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The main island of Tonga, which was hit by the tsunami, has been damaged and is hindering relief efforts

The main island of Tonga, which was hit by the tsunami, has been damaged and is hindering relief efforts

Significant damage was reported along the western coast of Tonga’s main island on Tuesday following the weekend’s massive volcanic eruption and tsunami, but a closed airport and downed communications are hampering international relief efforts.

The New Zealand High Commission reported damage along the western coast on Tongatapu’s main island. This area is home to many vacation resorts and the waterfront of Nuku’alofa, the capital. The South Pacific archipelago has remained largely cut off from the world since the eruption on the uninhabited volcanic island of Hunga-Tonga-Hunga-Ha’apai cut its main undersea communications cable.

The High Commission stated that a thick layer of ash covered the entire island and it was working to establish communication with smaller islands as a priority. British national Angela Glover, 50, was killed in the tsunami as she tried to rescue the dogs she looked after at a rescue shelter she had set up with her husband in the South Pacific archipelago, her brother said, the first known death from the disaster.

Although there have been no reports of deaths or injuries, the internet and telephone communications are limited and severely restricted in remote areas. “We don’t know if there are any more casualties. However, as you would see, information is still very patchy,” Australia’s Minister of the Pacific Zed Selja stated to Nine’s Today on Tuesday.

“The priority now is to get supplies to Tonga. The airport is the greatest constraint on that. He said that there was still significant amounts of ash. He said that Wednesday was more likely for the airport to open.

The United Nations reported that a distress signal was detected in an isolated group of low-lying Ha’apai islands. It also expressed concern about Fonoi and Mango. According to the Tonga government 36 people live on Mango island and 69 on Fonoi. A satellite image from the U.N. Office for the Coordination of Humanitarian Affairs was posted by OCHA. It showed damage to numerous structures on Nomuka.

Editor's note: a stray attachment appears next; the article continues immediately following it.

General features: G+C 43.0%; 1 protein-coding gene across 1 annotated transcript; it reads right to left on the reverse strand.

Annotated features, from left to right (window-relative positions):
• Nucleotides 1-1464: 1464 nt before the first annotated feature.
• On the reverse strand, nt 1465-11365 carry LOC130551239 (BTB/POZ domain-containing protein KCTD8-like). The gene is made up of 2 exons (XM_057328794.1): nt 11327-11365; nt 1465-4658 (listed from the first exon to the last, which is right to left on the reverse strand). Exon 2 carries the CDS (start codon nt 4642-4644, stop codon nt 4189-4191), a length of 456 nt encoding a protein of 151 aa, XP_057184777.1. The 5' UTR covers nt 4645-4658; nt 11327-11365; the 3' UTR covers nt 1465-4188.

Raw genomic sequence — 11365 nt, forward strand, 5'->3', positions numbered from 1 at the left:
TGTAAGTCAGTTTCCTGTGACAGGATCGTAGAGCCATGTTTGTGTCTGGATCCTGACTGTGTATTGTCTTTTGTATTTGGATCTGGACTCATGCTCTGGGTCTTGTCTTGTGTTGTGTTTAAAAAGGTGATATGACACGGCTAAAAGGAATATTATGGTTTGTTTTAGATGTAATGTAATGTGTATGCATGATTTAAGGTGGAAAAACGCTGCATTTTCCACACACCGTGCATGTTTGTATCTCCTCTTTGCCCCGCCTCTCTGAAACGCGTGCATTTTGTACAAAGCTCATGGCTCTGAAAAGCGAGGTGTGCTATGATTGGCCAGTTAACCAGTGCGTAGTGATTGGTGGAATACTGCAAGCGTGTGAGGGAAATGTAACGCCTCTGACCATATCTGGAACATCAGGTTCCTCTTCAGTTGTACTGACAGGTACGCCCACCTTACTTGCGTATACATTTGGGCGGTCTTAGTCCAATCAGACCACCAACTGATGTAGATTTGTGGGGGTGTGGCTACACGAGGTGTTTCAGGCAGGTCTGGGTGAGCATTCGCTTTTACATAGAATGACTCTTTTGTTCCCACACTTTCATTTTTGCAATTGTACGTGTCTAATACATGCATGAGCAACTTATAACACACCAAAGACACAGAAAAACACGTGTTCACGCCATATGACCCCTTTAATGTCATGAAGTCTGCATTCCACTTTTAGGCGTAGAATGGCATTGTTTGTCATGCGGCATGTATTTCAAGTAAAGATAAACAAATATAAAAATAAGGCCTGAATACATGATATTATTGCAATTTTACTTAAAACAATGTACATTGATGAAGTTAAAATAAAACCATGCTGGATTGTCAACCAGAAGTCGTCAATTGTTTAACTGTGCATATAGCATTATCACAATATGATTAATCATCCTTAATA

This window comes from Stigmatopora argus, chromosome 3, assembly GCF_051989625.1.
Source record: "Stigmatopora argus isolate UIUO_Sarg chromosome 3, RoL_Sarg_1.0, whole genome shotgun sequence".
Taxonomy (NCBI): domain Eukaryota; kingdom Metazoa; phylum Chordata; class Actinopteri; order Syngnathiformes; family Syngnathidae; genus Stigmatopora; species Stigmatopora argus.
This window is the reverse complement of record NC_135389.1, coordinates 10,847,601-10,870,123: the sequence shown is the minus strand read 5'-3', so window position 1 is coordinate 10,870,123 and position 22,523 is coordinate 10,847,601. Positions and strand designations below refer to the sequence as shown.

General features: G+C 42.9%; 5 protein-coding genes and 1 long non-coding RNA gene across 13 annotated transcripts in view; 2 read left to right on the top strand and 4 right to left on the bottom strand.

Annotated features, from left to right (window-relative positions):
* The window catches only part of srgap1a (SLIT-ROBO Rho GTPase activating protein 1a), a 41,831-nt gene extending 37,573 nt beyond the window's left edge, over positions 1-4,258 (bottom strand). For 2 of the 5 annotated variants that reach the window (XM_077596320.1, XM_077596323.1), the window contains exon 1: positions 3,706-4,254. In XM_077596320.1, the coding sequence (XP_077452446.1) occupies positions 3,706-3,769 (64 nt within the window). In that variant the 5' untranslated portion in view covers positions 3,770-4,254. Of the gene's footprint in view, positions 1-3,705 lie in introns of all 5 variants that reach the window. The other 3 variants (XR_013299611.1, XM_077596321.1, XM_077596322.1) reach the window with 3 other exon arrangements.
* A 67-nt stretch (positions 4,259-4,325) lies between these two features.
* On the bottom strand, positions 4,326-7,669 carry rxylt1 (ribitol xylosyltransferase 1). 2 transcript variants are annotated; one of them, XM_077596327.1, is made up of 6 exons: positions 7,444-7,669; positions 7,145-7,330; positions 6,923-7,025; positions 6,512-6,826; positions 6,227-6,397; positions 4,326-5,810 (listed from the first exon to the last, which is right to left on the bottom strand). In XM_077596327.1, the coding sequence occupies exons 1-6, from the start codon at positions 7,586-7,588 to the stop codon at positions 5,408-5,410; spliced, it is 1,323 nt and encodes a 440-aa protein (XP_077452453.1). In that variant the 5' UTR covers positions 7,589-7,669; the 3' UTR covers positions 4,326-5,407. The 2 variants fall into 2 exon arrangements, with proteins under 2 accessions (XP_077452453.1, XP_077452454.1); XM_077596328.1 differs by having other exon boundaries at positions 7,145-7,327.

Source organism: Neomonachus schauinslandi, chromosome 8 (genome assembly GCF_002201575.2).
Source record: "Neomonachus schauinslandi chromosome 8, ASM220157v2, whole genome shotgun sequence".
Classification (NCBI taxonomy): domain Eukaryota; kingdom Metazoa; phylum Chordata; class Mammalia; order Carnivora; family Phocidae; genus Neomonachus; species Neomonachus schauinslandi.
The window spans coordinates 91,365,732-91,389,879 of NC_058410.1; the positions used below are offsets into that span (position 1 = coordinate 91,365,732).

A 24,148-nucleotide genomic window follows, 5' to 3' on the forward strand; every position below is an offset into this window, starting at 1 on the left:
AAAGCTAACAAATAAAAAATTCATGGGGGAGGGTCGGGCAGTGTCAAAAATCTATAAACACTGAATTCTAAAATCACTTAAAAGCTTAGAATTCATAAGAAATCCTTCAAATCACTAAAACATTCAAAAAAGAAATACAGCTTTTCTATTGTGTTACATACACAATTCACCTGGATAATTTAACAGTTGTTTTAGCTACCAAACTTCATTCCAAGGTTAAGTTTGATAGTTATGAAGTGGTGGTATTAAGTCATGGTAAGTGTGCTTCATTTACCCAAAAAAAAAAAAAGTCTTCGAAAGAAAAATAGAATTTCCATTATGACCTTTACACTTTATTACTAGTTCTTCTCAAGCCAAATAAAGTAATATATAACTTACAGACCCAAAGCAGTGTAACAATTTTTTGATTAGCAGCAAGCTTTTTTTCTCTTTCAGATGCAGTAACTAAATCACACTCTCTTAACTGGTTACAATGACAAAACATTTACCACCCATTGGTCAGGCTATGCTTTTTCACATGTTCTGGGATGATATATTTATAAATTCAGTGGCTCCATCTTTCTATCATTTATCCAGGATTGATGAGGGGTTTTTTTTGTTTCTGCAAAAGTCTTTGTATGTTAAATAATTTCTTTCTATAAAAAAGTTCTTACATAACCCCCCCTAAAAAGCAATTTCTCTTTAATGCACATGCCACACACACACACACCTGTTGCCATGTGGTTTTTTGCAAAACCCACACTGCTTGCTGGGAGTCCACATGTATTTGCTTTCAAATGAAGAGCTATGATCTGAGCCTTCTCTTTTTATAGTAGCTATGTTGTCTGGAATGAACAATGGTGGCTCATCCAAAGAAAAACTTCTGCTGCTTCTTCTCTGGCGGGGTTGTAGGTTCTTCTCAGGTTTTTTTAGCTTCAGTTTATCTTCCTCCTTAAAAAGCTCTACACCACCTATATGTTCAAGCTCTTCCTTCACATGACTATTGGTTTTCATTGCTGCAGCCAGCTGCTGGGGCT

OCHA reported that there was no evidence of volcanic activity, but did not report any serious injuries. However, OCHA stressed that formal assessments, particularly of the outer islands were still to come. According to Facebook, the Haatafu Beach Resort was located on the Hihifo Peninsula, 21 km (13 mi) west of Nukualofa.

HELP ON STANDBY Australia sent surveillance flights Monday to assess damage. Seselja stated that Australian police had reported significant damage to beaches with “houses thrown about” on Monday.

Australia confirmed that HMAS Adelaide, the navy vessel, is available to assist with disaster relief and humanitarian aid if Tonga requests it. New Zealand stated that a Hercules C-130 aircraft from Hercules was available to fly to Tonga on Tuesday in order to deliver aid supplies as soon it was safe to land at Tongatapu.

Curtis Tu’ihalangingie is Tonga’s deputy chief of mission in Australia. He said Tonga was concerned about aid deliveries spreading COVID-19 to a COVID-free country. Tu’ihalangingie said that he didn’t want to bring in another tsunami of COVID-19, and urged the public not to donate until a disaster relief fund was established.

Tonga’s aid would need to be quarantined and no foreign personnel would be allowed aboard aircraft. COMMS DOWN

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The eruption of Hunga-Tonga-Hunga-Ha’apai volcano, which sits on the seismically active Pacific Ring of Fire, sent tsunami waves across the Pacific Ocean and was heard some 2,300 kms (1,430 miles) away in New Zealand. Fiji, New Zealand and the United States felt the effects of the massive eruption as far as Japan, Fiji, New Zealand, and the United States. Due to the tsunami’s high waves, two people drowned at a beach in northern Peru. Japanese officials reported multiple evacuations.

The island of Hunga-Tonga-Hunga-Ha’apai all but disappeared following the blast, according to satellite images from around 12 hours later, making it difficult for volcanologists to monitor ongoing activity. Experts believe the volcano, which last erupted back in 2014, had been chugging away for approximately a month before Saturday’s eruption. Red Cross said it was mobilizing its network in response to the worst Pacific volcanic eruption in decades.

Alexander Matheou, Asia Pacific director of the Red Cross, stated that water purification was essential to eliminate ash contamination and provide shelter and reunite families. Communication issues have hampered relief efforts. Samiuela Fonua (chair of Tonga Cable) stated that there were two breaks in the undersea communication cable that would not be repaired until volcanic activity ceases. This would allow repair crews access.

Fonua said that the site is “still pretty messy at this point,” to the Australian Broadcasting Corp.

(This story is not edited by Devdiscourse staff.

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